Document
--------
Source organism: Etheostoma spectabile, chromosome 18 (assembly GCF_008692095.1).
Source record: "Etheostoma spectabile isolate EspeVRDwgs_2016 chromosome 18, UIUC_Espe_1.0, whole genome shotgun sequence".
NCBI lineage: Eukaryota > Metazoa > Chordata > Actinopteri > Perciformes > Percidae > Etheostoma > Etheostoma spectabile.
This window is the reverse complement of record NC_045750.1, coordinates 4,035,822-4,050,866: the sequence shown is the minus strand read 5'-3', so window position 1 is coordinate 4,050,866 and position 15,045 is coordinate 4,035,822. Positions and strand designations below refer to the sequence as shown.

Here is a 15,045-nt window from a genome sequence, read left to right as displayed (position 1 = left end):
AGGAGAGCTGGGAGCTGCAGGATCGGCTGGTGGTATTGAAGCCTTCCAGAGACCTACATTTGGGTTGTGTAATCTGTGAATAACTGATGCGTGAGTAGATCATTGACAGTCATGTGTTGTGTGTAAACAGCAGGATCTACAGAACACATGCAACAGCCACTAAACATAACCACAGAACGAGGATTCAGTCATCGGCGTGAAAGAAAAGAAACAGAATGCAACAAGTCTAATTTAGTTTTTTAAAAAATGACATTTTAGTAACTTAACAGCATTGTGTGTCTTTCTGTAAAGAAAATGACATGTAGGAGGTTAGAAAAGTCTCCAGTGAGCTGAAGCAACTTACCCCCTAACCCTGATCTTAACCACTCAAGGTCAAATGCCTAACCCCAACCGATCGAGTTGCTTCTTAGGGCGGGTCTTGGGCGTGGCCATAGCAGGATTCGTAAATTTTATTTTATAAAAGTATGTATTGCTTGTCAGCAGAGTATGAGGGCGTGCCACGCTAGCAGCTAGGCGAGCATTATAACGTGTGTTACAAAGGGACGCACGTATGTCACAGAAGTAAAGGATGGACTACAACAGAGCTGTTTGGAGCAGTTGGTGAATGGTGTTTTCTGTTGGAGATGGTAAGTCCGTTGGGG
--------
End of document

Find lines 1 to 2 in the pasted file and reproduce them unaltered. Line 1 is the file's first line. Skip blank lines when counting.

Source organism: Etheostoma spectabile, chromosome 18 (assembly GCF_008692095.1).
Source record: "Etheostoma spectabile isolate EspeVRDwgs_2016 chromosome 18, UIUC_Espe_1.0, whole genome shotgun sequence".